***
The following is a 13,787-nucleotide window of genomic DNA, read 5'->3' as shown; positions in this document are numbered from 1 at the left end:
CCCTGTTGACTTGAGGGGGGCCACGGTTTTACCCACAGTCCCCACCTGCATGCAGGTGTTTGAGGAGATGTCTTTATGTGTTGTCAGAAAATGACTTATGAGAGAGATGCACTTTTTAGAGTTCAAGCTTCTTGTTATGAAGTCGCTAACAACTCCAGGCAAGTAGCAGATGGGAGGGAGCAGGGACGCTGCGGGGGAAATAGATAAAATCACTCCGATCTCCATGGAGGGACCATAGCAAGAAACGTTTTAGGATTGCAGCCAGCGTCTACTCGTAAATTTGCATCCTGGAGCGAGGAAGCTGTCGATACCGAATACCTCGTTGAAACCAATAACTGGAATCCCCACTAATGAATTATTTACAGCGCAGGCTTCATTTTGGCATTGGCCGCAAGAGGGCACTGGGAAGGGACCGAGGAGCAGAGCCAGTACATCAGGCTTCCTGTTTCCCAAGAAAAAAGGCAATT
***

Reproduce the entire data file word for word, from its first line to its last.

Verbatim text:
The following is a 13,787-nucleotide window of genomic DNA, read 5'->3' as shown; positions in this document are numbered from 1 at the left end:
CCCTGTTGACTTGAGGGGGGCCACGGTTTTACCCACAGTCCCCACCTGCATGCAGGTGTTTGAGGAGATGTCTTTATGTGTTGTCAGAAAATGACTTATGAGAGAGATGCACTTTTTAGAGTTCAAGCTTCTTGTTATGAAGTCGCTAACAACTCCAGGCAAGTAGCAGATGGGAGGGAGCAGGGACGCTGCGGGGGAAATAGATAAAATCACTCCGATCTCCATGGAGGGACCATAGCAAGAAACGTTTTAGGATTGCAGCCAGCGTCTACTCGTAAATTTGCATCCTGGAGCGAGGAAGCTGTCGATACCGAATACCTCGTTGAAACCAATAACTGGAATCCCCACTAATGAATTATTTACAGCGCAGGCTTCATTTTGGCATTGGCCGCAAGAGGGCACTGGGAAGGGACCGAGGAGCAGAGCCAGTACATCAGGCTTCCTGTTTCCCAAGAAAAAAGGCAATT